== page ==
The comments read, "with the population growing older" or "with seniors having more disposable income" and conclude with a questions about why radio does not serve people over 55.
The answer is not to blame radio for ignoring older listeners. The fact is that very few advertisers target those over 55 when they buy radio time. So the issue is one of available revenue; stations don't program to seniors because there is no money to be earned doing that.
Why do radio advertisers "shun" seniors? The main reason is that it takes greater repetition of an ad to make the sale, and those added impressions cost money. At some point, the amount of repetition costs more per sale than the profit from the sale itself.
Another reason often cited by ad agencies on behalf of their clients is that older consumers have more firmly established brand preferences, so it is harder to get trial and usage. Again, the issue is the cost of advertising as a part of each sale.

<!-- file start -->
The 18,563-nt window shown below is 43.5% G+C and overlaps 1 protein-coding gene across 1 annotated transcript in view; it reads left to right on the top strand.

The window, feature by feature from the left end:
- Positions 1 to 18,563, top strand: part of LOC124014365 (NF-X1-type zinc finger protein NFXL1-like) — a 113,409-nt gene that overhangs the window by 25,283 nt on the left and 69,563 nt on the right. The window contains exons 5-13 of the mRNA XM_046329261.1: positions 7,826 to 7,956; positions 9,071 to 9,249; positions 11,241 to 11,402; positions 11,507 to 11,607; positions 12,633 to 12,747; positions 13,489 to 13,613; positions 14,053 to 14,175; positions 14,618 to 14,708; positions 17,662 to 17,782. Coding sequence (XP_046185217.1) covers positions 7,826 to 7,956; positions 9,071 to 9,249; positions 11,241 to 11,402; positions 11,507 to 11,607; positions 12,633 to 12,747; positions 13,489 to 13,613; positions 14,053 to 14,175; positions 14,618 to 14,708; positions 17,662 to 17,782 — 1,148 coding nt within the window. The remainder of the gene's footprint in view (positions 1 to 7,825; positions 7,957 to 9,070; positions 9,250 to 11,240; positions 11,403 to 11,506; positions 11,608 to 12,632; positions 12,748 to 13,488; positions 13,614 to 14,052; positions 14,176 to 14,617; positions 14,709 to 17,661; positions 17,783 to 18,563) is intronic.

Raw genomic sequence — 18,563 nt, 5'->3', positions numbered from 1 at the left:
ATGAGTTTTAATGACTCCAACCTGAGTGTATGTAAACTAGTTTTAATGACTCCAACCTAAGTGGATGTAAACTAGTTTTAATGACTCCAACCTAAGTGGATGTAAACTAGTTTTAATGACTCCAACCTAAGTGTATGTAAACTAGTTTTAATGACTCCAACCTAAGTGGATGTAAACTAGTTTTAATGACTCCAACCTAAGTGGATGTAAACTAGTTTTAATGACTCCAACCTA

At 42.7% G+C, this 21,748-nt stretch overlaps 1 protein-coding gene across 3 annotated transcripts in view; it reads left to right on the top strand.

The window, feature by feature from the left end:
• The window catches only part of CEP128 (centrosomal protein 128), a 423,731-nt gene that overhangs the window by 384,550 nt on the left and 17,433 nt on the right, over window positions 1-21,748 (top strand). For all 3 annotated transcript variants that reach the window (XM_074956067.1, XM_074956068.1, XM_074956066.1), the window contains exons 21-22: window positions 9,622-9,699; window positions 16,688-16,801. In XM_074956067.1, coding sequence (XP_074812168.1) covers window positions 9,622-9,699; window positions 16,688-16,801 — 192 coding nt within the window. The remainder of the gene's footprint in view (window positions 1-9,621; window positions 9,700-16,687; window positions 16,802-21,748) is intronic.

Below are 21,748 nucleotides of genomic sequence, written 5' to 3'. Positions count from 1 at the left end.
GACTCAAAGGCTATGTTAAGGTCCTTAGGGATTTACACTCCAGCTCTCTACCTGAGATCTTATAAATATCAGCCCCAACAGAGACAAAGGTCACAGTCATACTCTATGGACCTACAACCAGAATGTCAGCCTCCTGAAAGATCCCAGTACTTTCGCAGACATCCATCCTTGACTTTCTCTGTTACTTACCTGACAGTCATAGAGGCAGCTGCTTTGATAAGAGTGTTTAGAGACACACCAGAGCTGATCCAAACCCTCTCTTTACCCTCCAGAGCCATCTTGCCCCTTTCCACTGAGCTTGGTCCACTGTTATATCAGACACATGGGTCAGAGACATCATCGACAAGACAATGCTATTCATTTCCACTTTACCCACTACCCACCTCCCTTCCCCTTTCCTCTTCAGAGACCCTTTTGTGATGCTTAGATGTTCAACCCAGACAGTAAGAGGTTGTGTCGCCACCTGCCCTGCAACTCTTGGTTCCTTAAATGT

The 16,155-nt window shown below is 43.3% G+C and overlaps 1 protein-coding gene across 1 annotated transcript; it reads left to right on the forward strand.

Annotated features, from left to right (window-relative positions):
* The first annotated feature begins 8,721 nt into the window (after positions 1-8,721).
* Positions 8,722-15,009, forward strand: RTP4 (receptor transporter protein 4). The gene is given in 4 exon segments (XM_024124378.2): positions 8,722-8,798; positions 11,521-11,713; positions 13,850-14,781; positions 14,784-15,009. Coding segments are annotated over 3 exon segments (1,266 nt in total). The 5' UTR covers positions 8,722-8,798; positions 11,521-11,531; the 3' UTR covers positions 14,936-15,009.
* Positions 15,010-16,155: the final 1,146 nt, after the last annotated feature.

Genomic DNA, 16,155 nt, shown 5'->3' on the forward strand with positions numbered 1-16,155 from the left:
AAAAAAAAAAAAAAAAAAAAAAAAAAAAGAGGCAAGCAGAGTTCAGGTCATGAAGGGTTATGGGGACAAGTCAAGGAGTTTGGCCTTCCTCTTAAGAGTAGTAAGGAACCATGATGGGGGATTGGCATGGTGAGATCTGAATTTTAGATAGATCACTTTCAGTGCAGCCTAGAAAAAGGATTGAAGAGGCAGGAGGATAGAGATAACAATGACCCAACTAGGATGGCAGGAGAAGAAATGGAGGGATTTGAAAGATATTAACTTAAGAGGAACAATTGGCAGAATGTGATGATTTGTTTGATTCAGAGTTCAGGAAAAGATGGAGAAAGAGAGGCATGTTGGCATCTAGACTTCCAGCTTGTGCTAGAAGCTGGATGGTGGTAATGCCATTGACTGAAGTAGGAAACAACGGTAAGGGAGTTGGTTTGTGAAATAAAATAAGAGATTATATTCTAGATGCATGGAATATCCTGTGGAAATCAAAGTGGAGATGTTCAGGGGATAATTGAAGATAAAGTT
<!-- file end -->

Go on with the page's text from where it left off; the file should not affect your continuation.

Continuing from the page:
Advertisers who use agencies generally have consumer research that identifies who the best prospects are. A radio station normally can't change a client dictate to its agency.
Local direct non-agency accounts may be more open to inviting seniors to patronize their services, but direct accounts measure effectiveness by the cash register and they may have their own way of keeping track who spends the most.
Serving an audience depends on having advertisers who want to reach that audience. Generally speaking, there is very little revenue to be had from serving older listeners and that is why radio does not specifically serve just the senior segment.